Cool Uncle, huh?
They got packed away the last time I moved only to be unearthed now, after years in hiding. It’s funny, I used to look at these as everyday objects but now that they have been away for a while, it’s much easier to appreciate their value. His artwork is all over my house, and even though it's special to me, sometimes it becomes so familiar that I fail to stand back and admire and appreciate it as much as it, and he, deserves,
Uncle Joe started selling his artwork long before I was born, but despite his success and artistic chops, he has never been pretentious about how we treated or displayed his work. I think he liked the idea of my Barbies sitting down for tea time in these chairs. I think he liked the idea of using his boxes to store my stickers and clip-on earrings. I think he was, and is, uncomfortable with the idea of his work being put on some sort of pedestal, which is funny because he was always the first person to put my own work on a pedestal, crayon doodles and all.
When I turned nine he gave me my first set of oil paints...
Unrelated Tangent: unless you are exceptionally confident in the child’s artistic abilities and *you* are directly responsible for stain management in the home, NEVER GIVE A NINE-YEAR-OLD OIL PAINTS.
...my Dad eventually had to hide them from me for fear I would paint that cat Cerulean Blue, but not before I finished a simple 8x10” canvas of a street light. It wasn’t much to look at, but as I recall there was an excess of texture, something that makes just about any piece impressive looking to amateur painters. I called it Rapunzel Fire Hair.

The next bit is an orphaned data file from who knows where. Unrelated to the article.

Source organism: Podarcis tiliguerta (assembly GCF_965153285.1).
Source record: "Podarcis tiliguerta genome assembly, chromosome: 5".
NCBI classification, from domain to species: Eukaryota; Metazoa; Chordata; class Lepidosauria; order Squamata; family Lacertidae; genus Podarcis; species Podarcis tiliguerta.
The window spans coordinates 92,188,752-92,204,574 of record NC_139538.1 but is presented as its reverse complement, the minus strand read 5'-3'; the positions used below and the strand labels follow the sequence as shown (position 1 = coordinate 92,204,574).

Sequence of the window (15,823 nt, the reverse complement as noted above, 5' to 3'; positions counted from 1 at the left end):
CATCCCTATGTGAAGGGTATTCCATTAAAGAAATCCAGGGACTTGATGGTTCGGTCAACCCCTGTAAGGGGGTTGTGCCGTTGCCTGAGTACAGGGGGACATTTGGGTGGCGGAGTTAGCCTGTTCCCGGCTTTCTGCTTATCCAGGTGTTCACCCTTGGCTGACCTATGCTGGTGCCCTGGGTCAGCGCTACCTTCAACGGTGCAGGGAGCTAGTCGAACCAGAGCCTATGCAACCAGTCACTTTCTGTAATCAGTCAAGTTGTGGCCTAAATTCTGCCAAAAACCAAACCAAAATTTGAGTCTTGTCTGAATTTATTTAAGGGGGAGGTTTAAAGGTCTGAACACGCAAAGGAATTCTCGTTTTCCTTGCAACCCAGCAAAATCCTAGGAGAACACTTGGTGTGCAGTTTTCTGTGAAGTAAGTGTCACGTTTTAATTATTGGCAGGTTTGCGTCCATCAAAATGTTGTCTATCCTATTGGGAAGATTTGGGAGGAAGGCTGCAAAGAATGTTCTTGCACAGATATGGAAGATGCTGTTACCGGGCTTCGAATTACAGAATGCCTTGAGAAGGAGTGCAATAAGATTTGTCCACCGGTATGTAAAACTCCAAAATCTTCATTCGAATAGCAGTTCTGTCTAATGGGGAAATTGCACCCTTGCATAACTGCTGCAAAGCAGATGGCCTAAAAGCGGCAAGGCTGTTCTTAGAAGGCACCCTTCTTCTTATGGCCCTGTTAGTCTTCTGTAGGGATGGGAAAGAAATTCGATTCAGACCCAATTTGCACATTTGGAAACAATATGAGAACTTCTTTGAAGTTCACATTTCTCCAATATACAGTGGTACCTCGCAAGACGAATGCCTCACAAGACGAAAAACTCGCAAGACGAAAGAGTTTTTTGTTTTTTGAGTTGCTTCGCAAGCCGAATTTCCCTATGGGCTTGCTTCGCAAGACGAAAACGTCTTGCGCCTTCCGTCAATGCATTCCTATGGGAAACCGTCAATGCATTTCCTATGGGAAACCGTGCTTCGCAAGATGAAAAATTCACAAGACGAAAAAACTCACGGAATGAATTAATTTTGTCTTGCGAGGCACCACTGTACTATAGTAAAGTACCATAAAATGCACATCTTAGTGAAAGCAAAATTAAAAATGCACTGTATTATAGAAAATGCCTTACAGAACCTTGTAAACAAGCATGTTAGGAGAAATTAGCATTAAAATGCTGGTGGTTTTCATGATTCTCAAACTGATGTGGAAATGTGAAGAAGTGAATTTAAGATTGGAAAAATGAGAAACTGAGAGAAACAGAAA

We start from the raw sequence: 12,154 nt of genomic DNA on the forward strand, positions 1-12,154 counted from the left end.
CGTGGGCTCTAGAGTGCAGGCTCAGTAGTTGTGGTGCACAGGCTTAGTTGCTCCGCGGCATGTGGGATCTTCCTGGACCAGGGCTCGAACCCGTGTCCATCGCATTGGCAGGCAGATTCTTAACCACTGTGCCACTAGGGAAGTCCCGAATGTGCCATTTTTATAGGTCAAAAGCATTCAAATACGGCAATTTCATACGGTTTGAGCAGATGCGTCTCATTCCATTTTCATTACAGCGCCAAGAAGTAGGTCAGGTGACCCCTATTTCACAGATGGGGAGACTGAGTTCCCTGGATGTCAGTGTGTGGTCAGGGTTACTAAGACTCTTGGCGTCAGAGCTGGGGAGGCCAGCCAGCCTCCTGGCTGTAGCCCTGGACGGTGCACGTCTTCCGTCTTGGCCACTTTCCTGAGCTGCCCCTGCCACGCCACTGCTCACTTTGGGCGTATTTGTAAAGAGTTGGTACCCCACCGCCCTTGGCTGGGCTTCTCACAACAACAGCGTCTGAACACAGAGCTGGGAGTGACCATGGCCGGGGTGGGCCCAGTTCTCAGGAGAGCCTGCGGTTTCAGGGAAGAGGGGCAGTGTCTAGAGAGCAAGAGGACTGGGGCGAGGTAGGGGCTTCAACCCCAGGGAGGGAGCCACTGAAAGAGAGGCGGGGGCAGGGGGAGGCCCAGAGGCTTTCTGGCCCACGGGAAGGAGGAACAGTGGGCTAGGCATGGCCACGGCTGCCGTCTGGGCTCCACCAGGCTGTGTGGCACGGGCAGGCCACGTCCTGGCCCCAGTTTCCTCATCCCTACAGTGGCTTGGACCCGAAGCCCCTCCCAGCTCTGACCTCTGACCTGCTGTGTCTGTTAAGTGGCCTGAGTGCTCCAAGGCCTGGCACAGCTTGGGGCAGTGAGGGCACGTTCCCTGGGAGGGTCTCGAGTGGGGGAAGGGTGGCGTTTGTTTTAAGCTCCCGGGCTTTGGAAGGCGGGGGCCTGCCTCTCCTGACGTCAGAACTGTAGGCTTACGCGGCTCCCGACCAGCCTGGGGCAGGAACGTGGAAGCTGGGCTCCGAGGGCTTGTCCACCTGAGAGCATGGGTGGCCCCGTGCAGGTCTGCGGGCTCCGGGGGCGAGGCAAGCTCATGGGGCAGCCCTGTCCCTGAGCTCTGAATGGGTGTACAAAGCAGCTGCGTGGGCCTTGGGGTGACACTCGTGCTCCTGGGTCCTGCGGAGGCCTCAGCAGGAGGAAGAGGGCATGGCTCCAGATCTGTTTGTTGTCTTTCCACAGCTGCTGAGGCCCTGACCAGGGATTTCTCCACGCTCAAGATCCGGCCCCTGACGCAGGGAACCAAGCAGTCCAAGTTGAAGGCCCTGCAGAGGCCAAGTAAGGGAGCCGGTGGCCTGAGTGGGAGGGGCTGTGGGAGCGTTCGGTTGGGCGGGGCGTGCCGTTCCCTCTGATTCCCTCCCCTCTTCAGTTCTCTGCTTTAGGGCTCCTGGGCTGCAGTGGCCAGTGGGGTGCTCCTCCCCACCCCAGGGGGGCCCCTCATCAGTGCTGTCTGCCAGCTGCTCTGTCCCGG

Sadly I do not have a photo to share, as Uncle Joe was so impressed with my artistic skill that he wrapped up the canvas in brown paper and sent it to one of his gallery contacts in Santa Fe to see if they would be interested in carrying a “young and upcoming artist.”
Two weeks later a letter arrived at house addressed to me. It was on formal letterhead (a first in my book) and included a check for $25.00 made out in my name (another first). The note indicated that the gallery was not carrying oil paintings that season, however, they wished to keep Rapunzel Fire Hair as an addition to their private collection, and as “down payment on future opportunities together.”
As you can imagine, I was over the moon and envisioned a lengthy career as an oil painter, in Paris of course, wearing blousy white shirts and eating croissants day and night.
Sadly, a few years later, in the middle of an adolescent tantrum, as I threatened to run away to Santa Fe to become a wildly successful painter of street lights, my Dad informed me of the truth: Uncle Joe had put the gallery up to it. He sent a letter to his friend the curator, and $25 check of his own, requesting they send me an encouraging rejection letter and a check for the same amount. Uncle Joe knew that a single letter would encourage me and validate my work for years and years, long after the check was cashed, and even after I found out the truth.
Cool Uncle, huh?
|One of my favorite pictures of him, working away at make-shift studio set up in my parent's dining room, surrounded by paint brushes and scrap wood.|